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Why does this matter? These numbers get thrown as an explanation for where California went wrong, but those arguments need to be revisited if California is not, in fact, an outlier. It’s harder to argue that the current state of California’s streets is because of a lack of psychiatric beds if the state doesn’t have particularly few of them. My own sense is that it’d be better to focus on the rise of meth and fentanyl, the state’s housing crisis and highest-in-the-nation real poverty rate, and the consequences of creating a mass incarceration monster and then (thankfully) decarcerating, albeit without creating supports in the community. Although groups like TAC claim that 50 beds per 100,000is the necessary minimum, the evidence for this is not extensive. There are many robust mental health systems with about the same number of beds as California, and some (like Trieste, in Italy) with virtually none.

Our fixation on the quantity of beds often overlooks issues of who controls those beds, how are they used, and what is the quality of care attached to them. California may not have particularly few beds, but the ones it has are disproportionately controlled by private and for-profit providers:

There’s consistent evidence that closing public psychiatric beds is correlated with increases in homelessness and incarceration, although by all accounts this explains only a small portion of both. My own research on conservatorship has found that private hospitals, particularly for-profit ones, are reluctant to provide costly, long-term care to people with the most chronic illnesses (whether they provide better is open for debate). Meanwhile, California may have a comparatively large number of public, state hospital beds, but a huge proportion of them are going towards forensic patients (more so than in other states).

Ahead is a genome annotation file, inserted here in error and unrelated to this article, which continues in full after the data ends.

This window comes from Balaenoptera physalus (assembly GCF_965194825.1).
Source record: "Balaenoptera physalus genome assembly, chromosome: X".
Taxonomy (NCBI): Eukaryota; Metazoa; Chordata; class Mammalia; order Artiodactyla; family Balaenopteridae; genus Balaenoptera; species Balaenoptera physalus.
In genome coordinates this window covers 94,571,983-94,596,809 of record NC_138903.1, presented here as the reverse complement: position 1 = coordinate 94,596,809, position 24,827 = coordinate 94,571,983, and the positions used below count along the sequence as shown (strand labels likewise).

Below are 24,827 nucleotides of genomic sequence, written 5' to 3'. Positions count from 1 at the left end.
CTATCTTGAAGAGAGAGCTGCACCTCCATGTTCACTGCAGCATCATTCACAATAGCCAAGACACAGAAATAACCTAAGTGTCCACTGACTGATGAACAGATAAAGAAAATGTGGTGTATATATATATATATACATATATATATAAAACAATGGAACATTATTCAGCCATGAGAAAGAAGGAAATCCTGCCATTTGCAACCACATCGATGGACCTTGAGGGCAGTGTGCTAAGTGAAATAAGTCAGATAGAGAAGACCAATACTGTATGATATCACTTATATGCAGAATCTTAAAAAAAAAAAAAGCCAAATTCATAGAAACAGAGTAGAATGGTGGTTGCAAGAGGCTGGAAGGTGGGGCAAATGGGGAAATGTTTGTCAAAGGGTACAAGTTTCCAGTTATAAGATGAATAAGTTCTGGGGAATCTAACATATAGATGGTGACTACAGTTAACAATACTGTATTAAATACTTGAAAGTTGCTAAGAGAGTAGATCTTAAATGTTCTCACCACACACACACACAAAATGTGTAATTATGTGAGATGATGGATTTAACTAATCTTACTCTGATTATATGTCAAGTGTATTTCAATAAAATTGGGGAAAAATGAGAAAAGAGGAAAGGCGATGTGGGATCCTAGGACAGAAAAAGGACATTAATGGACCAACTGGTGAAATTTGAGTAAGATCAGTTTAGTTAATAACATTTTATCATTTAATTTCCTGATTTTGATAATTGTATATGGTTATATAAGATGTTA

It might also be the case that California’s psychiatric beds are used particularly ineffectively. There’s no good national data on lengths of stay, but research has shown that slightly longer hospitalizations reduce readmissions (they also may increase deaths by suicide post-hospitalization). California’s involuntary commitment laws are not particularly strict on the front end, but make keeping people rapidly more and more administratively complex and costly. It might be that the state is cycling people in and out on involuntary holds at a faster rate (which is how you wind up with hundreds of people in LA who have been involuntarily held 50+ times). It also has made voluntary hospitalization essentially a non-option for the Medi-Cal population, i.e. the people most vulnerable to mental illness.

That said, even if a lack of beds didn’t cause what is widely (and in my view, accurately) described as a crisis, building more may be necessary to get out of it. This summer, I followed outreach teams in LA working with “super” high utilizers of jails, hospitals, and ERs. I could imagine a time in the past where these individuals would have accepted an offer of permanent supported housing and intensive outpatient supports, which is usually presented as the gold standard of care for people living with severe and persistent mental illness. But we didn’t offer it, and now they’ve been burned and abandoned by the system for so long that there’s nothing they’ll accept from it. 

Still, as lawmakers and advocates go into a legislative session where “building beds” is one option on the table, it’d be useful to start from an accurate baseline and a recognition that a “bed” can mean anything from a mattress in a crummy locked sub-acute facility to a spot in high quality “Housing that Heals.” We should be asking which beds and not just how many.